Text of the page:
Fr. Richard McBrien has probably stirred up a hornets nest again. His last article on Eucharistic Adoration certainly stirred up passions. This week his article is far more important because he is dealing with the fundamental issue confronting Catholicism, and it's not Eucharistic Adoration. It's the priesthood.
In this Pontifical Year of the priest Fr. McBrien is issuing a call for real discernment about issues which are of critical importance to the future of the Church and the priesthood. These issues are not about a priest's faith formation or his pastoral duties to his flock per se, but all of these additional concerns certainly impact priestly formation and service. Here are Fr. McBrien's ten issues.
1. The shortage of diocesan priests cannot be addressed by band-aid solutions, like inviting priests from foreign countries to engage in sacramental ministry in dioceses with sharply declining numbers of domestic vocations. There needs to be a public discussion, involving priests themselves, concerning obligatory celibacy and its pastoral ramifications.
2. Many priests do not perceive themselves to be close collaborators with their bishops, as Vatican II envisioned them to be (Decree on the Ministry and Life of Priests, n. 7). Too few bishops reach out to their priests to ask for their honest opinions about anything that seriously affects the life of the church and the priesthood. (In too many dioceses this lack of collaboration actually masks outright but silent hostility.)
3. Many diocesan priests still feel betrayed by their bishops with the passage in 2002 of the Dallas Charter. Priests who have been accused by anyone of any sexual impropriety whatever with minors have been summarily removed from the active ministry. At the same time, no bishop, other than one cardinal-archbishop, has been forced to resign because of his mishandling of the sexual-abuse scandal. (Or, other than Rembert Weakland, has any bishop been forced to resign because of their active participation in sexual impropriety.)
4. There is a growing rift between so-called "Vatican II priests" and so-called "John Paul II priests," which is painfully evident in some dioceses when priests gather for the Eucharist at retreats and other diocesan events.
5. There is a concomitant return to clericalism in the priesthood, involving not only a fascination with cassocks and birettas and a preference for antiquated vestments and devotions, but also a negative, censorious tone to preaching and a cavalier dismissal of consultative structures that are supposed to be in place in every parish. (This is the worst of the consequences of the fascination with the pre Vatican II Church.)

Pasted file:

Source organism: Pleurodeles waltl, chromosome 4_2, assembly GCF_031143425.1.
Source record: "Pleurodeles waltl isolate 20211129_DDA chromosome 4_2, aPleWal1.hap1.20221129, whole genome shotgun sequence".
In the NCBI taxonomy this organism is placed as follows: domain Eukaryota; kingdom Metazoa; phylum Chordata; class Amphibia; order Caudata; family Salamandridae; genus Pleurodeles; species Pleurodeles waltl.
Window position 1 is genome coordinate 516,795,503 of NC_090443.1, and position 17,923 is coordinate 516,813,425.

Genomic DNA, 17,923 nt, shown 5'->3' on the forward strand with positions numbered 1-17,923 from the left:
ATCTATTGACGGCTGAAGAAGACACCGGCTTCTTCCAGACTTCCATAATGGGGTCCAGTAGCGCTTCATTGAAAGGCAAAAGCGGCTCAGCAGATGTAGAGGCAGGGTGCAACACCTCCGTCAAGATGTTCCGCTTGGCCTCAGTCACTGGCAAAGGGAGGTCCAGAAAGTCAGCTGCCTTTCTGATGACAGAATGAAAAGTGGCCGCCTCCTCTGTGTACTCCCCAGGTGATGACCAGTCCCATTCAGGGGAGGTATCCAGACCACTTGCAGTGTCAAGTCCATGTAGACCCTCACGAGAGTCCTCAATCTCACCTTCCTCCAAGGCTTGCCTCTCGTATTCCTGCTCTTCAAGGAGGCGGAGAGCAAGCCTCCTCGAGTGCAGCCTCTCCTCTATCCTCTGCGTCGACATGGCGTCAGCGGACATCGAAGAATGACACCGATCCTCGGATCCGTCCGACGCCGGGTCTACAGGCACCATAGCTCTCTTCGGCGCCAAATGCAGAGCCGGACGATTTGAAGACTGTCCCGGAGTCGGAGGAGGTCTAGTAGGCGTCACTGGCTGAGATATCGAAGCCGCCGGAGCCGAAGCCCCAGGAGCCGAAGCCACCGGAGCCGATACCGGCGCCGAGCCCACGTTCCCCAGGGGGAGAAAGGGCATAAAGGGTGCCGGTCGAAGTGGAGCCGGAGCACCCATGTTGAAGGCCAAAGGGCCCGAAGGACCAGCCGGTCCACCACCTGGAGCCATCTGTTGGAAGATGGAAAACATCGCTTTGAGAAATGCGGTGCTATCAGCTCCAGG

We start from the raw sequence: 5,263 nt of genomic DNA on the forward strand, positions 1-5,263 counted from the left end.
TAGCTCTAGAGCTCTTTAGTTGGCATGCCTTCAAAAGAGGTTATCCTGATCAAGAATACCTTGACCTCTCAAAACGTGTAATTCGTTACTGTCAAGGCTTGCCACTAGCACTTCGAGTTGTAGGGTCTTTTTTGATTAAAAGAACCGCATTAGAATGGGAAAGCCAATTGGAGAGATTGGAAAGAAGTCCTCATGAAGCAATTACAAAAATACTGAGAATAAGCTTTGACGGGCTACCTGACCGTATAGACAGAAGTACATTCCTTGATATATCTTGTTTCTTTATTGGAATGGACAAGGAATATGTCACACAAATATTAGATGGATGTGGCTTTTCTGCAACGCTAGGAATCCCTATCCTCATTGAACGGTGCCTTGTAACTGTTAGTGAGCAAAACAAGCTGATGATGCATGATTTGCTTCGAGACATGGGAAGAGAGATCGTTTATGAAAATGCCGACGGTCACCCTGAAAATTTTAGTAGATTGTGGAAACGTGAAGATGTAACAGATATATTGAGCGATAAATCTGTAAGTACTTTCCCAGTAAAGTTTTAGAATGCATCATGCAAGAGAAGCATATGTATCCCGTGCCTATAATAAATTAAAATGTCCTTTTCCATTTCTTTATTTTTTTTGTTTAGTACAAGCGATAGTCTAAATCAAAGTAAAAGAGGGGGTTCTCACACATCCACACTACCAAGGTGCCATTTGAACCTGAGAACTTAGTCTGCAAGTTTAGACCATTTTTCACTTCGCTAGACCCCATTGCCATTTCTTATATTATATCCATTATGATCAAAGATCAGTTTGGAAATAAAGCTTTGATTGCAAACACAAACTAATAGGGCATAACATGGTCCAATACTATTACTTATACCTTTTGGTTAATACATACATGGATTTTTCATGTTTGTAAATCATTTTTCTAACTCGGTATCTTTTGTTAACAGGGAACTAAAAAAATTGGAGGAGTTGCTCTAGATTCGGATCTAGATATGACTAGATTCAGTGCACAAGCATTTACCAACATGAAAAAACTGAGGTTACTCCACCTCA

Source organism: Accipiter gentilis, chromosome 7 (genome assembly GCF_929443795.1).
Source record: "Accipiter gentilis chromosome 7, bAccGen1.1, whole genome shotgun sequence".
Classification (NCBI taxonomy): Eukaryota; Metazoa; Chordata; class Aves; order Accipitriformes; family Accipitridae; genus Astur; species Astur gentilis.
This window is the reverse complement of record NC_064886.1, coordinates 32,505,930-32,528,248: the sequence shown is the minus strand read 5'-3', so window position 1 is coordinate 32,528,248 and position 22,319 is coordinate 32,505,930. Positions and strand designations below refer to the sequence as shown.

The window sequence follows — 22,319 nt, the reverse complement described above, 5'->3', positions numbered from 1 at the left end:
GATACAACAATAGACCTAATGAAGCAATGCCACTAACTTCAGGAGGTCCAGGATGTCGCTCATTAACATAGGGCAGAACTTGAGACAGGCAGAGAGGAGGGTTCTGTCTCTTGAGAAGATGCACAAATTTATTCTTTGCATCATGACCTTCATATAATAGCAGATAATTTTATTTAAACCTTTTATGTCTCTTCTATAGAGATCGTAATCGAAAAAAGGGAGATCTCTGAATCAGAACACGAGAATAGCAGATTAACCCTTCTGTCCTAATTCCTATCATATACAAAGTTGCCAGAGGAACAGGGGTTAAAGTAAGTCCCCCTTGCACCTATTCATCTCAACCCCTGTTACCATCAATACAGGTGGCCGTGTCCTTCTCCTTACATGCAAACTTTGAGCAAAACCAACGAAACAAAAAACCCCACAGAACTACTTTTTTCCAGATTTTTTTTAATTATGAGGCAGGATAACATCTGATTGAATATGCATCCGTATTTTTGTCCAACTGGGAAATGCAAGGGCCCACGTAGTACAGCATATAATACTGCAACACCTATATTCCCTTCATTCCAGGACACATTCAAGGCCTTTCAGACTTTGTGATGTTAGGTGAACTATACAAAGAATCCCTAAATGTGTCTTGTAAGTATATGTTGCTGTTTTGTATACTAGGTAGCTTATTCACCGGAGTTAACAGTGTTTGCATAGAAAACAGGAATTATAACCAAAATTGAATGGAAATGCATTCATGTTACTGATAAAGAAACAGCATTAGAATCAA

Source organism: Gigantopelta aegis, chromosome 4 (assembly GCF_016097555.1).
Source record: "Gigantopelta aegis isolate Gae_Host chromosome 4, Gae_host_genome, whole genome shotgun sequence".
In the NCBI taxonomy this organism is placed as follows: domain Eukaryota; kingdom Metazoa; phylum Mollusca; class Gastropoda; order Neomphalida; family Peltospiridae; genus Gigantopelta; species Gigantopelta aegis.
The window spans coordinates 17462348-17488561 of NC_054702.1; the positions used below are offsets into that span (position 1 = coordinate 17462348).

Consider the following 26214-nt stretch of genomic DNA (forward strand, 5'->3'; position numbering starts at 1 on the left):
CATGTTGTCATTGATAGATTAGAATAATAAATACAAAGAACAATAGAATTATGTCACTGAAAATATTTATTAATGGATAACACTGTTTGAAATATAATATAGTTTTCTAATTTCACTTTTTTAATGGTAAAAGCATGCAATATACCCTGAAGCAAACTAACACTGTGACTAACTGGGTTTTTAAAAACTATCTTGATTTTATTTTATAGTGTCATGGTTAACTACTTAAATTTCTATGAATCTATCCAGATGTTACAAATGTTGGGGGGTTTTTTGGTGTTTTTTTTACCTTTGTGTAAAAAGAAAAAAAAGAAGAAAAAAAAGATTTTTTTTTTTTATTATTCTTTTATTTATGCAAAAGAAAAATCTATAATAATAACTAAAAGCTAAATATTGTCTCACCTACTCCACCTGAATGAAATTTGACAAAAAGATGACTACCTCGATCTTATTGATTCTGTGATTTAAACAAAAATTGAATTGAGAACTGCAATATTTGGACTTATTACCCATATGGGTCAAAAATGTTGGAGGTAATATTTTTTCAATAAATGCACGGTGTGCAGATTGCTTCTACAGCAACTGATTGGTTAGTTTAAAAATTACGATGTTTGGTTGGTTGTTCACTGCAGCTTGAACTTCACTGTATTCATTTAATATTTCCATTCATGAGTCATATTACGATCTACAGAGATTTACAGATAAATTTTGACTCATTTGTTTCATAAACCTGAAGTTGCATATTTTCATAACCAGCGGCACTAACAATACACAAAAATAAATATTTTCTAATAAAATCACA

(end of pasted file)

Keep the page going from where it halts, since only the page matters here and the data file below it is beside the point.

6. At the same time, the Vatican and the bishops have failed to address concerns raised by the disproportionate number of gays in seminaries and the priesthood, including also the hierarchy. It is the elephant in the living room, as pointed out almost 10 years ago in Fr. Donald Cozzens's The Changing Face of the Priesthood. Yet how many priests' retreats and clergy conferences have used that book as a basis for discussion? (This issue can never be meaningfully addressed in the current climate of gay scapegoating.)
7. There has been a substantial attrition of Catholics -- women, gays and lesbians, divorced people, critics of official teachings on sexuality and reproduction -- from active membership in the church, to the point where fully one-tenth of the U.S. population now consists of ex-Catholics. What is being done about it? (Virtually nothing except to ask more of us to leave.)
8. Resigned priests are treated like traitors. To be sure, some bishops welcome them back at clergy reunions, but others boycott such gatherings as a sign of their contempt.
9. Appointments to the hierarchy since the pontificate of Paul VI have been of a certain type. Those who do not fit the official profile are excluded from consideration or are harassed by Vatican officials if they are already bishops.